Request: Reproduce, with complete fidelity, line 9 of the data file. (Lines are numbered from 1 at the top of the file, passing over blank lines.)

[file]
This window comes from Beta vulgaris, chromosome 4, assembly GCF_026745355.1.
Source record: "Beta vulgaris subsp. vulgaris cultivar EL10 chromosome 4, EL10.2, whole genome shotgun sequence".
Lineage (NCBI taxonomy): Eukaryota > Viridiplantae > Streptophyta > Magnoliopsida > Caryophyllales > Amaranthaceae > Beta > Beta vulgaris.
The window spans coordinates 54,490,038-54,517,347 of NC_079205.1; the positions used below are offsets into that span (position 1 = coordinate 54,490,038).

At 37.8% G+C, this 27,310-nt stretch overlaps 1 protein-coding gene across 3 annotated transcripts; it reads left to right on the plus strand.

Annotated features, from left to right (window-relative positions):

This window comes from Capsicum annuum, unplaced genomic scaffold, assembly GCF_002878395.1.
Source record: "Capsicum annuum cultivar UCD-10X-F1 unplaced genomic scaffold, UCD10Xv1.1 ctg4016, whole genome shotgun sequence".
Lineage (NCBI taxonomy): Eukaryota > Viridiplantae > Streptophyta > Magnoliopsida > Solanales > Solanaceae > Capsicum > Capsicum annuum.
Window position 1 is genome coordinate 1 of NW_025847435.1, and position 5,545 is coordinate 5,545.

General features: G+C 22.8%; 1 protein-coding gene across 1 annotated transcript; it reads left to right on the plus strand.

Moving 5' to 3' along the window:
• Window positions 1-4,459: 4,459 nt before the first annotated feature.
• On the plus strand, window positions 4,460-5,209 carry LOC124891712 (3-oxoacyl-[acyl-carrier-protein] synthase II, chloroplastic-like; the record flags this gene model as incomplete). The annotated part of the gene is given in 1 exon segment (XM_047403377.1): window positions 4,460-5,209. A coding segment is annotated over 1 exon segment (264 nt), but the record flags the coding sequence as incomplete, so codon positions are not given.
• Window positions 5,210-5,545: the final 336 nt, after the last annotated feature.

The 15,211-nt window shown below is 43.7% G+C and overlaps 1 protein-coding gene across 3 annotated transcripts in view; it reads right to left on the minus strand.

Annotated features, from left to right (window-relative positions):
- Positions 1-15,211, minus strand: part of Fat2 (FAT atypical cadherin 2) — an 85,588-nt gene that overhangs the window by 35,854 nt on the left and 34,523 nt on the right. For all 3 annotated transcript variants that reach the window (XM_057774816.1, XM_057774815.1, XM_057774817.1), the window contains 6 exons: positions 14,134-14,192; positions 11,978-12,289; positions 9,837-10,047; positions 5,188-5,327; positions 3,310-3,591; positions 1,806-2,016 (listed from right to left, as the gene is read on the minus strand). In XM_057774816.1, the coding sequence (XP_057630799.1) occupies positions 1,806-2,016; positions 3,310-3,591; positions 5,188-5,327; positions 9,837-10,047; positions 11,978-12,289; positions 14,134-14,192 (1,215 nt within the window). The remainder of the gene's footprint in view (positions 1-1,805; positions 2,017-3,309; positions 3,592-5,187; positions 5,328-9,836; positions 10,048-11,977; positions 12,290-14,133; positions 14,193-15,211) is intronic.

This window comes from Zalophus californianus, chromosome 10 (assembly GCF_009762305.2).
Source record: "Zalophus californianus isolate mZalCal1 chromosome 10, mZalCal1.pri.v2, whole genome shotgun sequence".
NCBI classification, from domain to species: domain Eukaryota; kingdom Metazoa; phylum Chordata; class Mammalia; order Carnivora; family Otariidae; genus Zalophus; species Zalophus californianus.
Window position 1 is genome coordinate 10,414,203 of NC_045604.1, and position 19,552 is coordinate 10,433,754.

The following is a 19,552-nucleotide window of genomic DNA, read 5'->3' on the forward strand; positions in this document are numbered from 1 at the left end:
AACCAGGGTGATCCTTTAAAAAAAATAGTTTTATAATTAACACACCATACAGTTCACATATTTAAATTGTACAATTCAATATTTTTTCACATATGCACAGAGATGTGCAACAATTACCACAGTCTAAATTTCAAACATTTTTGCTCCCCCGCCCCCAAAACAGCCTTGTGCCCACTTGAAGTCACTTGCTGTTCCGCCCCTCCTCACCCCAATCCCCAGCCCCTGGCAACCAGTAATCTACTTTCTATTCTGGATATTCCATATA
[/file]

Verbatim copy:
Lineage (NCBI taxonomy): Eukaryota > Viridiplantae > Streptophyta > Magnoliopsida > Solanales > Solanaceae > Capsicum > Capsicum annuum.